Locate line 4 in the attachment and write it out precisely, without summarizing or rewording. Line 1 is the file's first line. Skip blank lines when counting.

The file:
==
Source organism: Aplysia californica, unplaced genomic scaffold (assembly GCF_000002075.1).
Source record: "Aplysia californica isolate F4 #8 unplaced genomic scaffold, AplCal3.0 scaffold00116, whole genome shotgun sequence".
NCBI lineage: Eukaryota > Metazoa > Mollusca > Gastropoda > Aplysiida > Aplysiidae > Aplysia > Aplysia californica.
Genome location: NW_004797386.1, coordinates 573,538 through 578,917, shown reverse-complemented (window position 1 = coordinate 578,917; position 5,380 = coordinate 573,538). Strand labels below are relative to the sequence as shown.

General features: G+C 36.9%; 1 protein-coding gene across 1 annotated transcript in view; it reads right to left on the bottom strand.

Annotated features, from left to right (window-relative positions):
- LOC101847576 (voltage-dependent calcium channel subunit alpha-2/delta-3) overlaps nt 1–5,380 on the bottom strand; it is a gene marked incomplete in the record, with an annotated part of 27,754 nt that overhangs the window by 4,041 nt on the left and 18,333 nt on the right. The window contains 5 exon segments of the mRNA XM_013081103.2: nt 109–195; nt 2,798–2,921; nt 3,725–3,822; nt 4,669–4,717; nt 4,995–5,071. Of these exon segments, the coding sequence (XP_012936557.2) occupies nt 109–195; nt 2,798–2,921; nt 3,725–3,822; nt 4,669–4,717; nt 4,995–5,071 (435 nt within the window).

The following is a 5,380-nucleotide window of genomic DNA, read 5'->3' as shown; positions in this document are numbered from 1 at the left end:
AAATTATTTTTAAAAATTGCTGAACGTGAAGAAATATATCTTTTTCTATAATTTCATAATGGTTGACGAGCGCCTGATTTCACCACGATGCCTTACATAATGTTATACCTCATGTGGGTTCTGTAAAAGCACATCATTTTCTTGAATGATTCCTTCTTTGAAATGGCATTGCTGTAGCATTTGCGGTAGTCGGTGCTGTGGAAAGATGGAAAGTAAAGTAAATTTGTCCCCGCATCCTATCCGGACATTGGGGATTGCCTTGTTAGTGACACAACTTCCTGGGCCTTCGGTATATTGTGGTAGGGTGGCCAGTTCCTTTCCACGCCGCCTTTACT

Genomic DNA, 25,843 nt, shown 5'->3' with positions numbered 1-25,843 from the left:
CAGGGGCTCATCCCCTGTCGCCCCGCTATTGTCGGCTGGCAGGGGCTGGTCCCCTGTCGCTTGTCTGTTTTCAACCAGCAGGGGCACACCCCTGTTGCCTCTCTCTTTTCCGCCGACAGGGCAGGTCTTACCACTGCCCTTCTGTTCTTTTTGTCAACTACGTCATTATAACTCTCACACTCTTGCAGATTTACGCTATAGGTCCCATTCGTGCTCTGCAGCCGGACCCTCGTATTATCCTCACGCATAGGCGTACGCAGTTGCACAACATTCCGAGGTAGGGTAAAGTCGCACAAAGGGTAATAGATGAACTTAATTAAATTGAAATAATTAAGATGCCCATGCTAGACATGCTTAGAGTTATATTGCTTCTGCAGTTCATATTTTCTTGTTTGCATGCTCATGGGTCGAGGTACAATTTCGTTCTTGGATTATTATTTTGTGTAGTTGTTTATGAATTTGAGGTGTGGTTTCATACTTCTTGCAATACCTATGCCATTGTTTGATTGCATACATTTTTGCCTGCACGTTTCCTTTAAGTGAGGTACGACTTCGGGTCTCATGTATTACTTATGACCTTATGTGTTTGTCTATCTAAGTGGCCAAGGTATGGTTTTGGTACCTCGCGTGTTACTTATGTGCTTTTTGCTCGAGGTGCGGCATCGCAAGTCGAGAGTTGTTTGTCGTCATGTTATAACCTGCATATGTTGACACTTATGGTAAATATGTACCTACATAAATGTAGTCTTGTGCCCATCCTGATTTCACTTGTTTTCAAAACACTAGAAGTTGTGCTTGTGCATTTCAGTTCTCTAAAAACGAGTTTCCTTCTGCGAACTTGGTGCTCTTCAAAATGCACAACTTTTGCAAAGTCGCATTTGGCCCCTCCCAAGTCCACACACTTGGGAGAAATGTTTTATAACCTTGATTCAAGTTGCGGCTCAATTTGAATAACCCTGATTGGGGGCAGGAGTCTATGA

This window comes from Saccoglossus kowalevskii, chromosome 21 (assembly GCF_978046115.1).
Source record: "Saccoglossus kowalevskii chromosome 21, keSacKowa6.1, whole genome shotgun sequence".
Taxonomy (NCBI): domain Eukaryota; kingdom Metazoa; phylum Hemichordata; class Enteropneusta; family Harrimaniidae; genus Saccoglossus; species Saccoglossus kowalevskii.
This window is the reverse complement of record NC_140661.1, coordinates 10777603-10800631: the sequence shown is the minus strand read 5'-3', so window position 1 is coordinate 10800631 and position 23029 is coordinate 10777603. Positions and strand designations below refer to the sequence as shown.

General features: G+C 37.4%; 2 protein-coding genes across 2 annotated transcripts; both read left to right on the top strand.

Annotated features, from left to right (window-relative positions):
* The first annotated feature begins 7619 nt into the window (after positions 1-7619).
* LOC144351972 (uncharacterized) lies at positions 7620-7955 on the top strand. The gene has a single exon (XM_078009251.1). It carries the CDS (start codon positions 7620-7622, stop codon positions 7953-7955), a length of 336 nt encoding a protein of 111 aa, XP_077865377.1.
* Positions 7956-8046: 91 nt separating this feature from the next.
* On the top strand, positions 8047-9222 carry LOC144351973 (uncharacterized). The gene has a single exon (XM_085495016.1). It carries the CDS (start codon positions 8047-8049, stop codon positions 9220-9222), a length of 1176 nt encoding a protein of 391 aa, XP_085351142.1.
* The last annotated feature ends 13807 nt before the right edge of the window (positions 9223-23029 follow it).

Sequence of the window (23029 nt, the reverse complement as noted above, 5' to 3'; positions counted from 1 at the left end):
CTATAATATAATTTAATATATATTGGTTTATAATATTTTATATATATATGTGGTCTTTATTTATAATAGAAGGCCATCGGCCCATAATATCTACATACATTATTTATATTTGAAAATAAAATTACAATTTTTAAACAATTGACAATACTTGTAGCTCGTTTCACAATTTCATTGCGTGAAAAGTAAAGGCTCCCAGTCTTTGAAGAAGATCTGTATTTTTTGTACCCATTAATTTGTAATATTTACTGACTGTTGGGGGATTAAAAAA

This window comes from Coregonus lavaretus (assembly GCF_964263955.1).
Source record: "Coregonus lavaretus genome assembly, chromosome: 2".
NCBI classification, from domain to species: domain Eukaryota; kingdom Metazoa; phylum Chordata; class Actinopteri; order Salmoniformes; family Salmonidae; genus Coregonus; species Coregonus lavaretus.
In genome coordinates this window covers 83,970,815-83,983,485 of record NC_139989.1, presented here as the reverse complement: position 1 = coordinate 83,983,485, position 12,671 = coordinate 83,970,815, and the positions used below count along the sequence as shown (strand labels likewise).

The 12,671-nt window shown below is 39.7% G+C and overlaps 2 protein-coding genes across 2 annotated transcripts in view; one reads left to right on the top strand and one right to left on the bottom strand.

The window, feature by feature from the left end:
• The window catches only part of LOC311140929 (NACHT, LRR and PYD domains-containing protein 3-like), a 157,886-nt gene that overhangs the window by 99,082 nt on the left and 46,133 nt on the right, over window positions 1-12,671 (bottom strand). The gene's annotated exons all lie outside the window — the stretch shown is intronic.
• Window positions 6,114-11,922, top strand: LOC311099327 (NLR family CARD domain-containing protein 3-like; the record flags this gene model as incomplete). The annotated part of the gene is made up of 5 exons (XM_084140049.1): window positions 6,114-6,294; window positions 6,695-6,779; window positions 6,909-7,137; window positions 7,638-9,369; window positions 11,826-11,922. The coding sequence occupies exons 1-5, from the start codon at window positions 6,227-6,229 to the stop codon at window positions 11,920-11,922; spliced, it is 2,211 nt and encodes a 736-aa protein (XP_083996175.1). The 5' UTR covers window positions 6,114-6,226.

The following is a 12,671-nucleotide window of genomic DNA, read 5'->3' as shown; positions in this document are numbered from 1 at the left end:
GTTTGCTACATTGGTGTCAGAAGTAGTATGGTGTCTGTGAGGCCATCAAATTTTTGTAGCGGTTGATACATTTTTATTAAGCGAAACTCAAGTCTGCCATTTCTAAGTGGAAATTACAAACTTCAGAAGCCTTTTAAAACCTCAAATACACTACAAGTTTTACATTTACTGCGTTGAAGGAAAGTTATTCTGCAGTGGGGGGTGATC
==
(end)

Genome location: NW_004797386.1, coordinates 573,538 through 578,917, shown reverse-complemented (window position 1 = coordinate 578,917; position 5,380 = coordinate 573,538). Strand labels below are relative to the sequence as shown.